June 13, 2001
Mr. Mike Bryant Director, Driver License Section
N.C. Division of Motor Vehicles 1100 New Bern Avenue Raleigh, N.C. 27697
Re: Advisory Opinion; Expungement pursuant to N.C. Gen. Stat. § 15A146 of a 30-day drivers license revocation under N.C. Gen. Stat. § 20
Dear Mr. Bryant:
You have requested an advisory opinion concerning whether an order of expungement pursuant to N.C. Gen. Stat. § 15A-146 requires the Division of Motor Vehicles to expunge records of a 30-day drivers license revocation under N.C. Gen. Stat. § 20-16.5 based on the same operation of a vehicle that gave rise to a criminal charge against the driver which is subsequently dismissed. As explained more fully below, N.C. Gen. Stat. § 15A-146, which prescribes procedures for expunction of criminal records, does not apply to records of civil drivers license revocations maintained by the Division of Motor Vehicles.
The same operation of a motor vehicle may give rise to two separate and distinct proceedings, a civil license revocation procedure and a criminal action. However, “[e]ach action proceeds independently of the other, and the outcome of one is of no consequence to the other.” Joyner v. Garrett, 279 N.C. 226, 238, 182 S.E.2d 553, 562 (1971). A drivers license “is not a natural or unrestricted right, nor is it a contract or property right in the constitutional sense. It is a conditional privilege, and the General Assembly has full authority to prescribe the conditions upon which licenses may be issued and revoked.” Id. at 235, 182 S.E.2d at 559.
The General Assembly, in enacting N.C. Gen. Stat. § 20-16.5, has determined that a person charged with an implied consent offense based on reasonable grounds, who either refuses to submit to chemical analysis or who has an alcohol concentration in excess of the level allowed by law, shall have his driving privileges revoked for a period of 30 days, or more in some instances. See N.C. Gen. Stat. § 20-16.5(b) & (e). The revocation under N.C. Gen. Stat. § 20-16.5 “merely signifies the failure of the driver to adhere to the conditions imposed by the legislature on the driver’s license.” State v. Oliver, 343 N.C. 202, 210, 470 S.E.2d 16, 21 (1996). Revocations pursuant to N.C. Gen. Michael Bryant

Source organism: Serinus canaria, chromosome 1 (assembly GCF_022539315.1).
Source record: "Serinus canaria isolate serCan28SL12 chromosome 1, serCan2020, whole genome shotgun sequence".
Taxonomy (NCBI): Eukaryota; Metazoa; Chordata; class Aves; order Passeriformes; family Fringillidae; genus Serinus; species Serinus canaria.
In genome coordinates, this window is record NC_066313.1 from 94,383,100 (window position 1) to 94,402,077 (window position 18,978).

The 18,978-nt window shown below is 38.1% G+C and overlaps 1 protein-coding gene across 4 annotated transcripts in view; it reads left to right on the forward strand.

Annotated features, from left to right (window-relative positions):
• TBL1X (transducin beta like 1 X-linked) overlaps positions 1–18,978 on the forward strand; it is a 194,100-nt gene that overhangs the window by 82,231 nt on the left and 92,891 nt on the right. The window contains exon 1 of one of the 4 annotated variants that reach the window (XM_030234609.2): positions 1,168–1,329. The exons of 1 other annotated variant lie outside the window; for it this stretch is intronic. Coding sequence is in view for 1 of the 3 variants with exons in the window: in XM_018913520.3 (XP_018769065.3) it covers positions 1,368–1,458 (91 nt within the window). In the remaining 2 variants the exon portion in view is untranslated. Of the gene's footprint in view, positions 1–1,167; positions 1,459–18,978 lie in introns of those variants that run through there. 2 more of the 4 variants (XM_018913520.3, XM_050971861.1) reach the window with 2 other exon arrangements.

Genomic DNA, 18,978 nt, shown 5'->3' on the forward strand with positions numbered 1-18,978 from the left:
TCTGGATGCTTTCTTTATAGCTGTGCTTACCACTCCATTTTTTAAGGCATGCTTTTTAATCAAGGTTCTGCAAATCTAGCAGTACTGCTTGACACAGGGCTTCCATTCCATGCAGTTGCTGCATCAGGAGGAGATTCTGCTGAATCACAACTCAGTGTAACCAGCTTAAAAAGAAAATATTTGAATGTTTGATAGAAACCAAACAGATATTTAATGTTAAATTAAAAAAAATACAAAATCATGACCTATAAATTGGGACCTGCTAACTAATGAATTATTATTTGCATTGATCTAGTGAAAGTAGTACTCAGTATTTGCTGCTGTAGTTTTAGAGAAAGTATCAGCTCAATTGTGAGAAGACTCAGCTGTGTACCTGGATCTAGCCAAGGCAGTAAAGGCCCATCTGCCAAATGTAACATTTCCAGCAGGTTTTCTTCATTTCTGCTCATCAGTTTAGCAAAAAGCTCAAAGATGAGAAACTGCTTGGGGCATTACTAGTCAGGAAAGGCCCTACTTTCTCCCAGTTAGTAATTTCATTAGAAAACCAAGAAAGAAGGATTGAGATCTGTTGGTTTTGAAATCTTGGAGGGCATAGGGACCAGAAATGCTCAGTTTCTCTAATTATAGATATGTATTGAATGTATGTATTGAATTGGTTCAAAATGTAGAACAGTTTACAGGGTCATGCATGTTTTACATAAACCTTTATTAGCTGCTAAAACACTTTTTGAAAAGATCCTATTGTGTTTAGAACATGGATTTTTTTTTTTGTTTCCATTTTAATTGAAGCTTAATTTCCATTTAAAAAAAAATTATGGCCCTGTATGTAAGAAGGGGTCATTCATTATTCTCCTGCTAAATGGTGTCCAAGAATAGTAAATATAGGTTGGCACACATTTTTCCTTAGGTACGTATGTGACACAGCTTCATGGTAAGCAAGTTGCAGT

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Stat. § 20-16.5 are separate and distinct from any criminal proceedings and are clearly civil in nature. See N.C. Gen. Stat. § 20-16.5(o) (“Proceedings under this section are civil actions . . .”).
Upon a finding by a judicial official that a person is subject to revocation under N.C. Gen. Stat. § 20-16.5, the person must serve the period of revocation unless he successfully challenges the validity of the revocation. The General Assembly has provided in N.C. Gen. Stat. § 20-16.5(g) a specific means for challenging and removing a revocation under N.C. Gen. Stat. § 20-16.5. Pursuant to N.C. Gen. Stat. § 20-16.5(g), a person may request a hearing to challenge the revocation within 10 days of the effective date of the revocation. A magistrate or judge may either uphold the revocation or order it be rescinded. If the revocation is upheld, or if the person does not challenge the revocation, the person must serve the revocation before his or her license will be restored.